Tuesday, July 31, 2012

The Shrinking Mighty Mississippi River

Last year it flooded, this year it’s dry as a bone– the Mississippi River is experiencing one of the worst droughts in over 50 years.  The river is a primary transportation means for much of the US agriculture, petroleum, steel, coal and other bulk commodities. In fact, according to the American Waterways Operators, about 60% of the US’s grain exports and one-fifth of its coal are transported along the nation’s inland waterway system.

How bad is it? Near Memphis, Tennessee, the river is about 13 ft. below its normal depth. In Vicksburg, Mississippi, it’s more than 20 ft. below. Overall, the river is about 13 ft. below normal for this time of year — that’s 55 ft. below last year’s flood levels.
As a result, barge, tugboat and towboat operators have had to change how they move goods up and down the river. Many have had to lighten loads for fear of getting stuck.  As the drought worsens, the river gets narrower and shallower. The narrowness is forcing barges to sail more closely past each other, often slowing their speeds. In some sections of the river only one-way traffic has been able to move through.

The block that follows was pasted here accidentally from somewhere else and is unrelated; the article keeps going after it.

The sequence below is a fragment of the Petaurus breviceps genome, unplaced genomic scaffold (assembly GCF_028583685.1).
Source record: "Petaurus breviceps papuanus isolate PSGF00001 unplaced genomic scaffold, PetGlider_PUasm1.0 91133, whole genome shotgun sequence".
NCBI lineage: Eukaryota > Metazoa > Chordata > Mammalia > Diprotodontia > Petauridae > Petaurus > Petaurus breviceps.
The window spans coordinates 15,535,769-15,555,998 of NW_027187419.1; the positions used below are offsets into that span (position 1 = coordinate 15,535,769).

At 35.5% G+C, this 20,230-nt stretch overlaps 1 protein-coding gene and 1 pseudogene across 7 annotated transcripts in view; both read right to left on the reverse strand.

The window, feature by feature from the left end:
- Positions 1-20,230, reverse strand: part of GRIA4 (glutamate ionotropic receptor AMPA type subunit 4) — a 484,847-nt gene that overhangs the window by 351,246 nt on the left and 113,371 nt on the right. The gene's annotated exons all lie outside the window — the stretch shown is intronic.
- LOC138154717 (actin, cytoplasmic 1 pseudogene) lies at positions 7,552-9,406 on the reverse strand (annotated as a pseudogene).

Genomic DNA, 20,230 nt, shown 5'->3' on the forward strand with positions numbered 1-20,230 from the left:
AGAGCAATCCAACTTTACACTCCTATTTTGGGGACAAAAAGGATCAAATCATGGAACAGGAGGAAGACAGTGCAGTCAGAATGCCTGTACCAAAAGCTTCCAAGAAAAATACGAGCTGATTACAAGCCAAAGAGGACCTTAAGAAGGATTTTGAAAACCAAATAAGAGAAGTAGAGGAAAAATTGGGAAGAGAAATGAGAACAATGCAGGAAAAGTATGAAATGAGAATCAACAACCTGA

So far, the Mississippi remains navigable. The Army Corps of Engineers is busy dredging stretches of the river to ensure that the Mississippi stays at least 9 ft. deep throughout. Ironically, the money for the dredging operations is coming from a relief act worth $20 million that was passed to help repair damage from last year’s flooding.
Still, the result of lighter loads and moving at slower speeds will likely drive up transportation costs. According to the American Waterways Operators, transporting goods via waterways costs $11 a ton less than by rail or truck. However, if those goods are moved to other modes of transportation, the costs for consumers will likely rise.

Higher food and gas prices are expected thanks to not only increasing transportation costs but also the damage the drought has brought to farms throughout the US Midwest. The US Agriculture Department expects US food prices to rise as much as 3.5% this year and as much as 4% in 2013. Of particular concern is the fact that the US is the world’s largest exporter of corn, soybeans and wheat. Markets around the world are growing worried that food costs will soar because imports will be expensive.
The outlook is not good as weather forecasters expect little relief.  Many bulk shippers will probably need to switch to rail and truck until water levels recover to normal. However, additional costs will be passed along to the final customer – a burden that will prove increasingly hard in an economy that is beginning to displays signs of strain.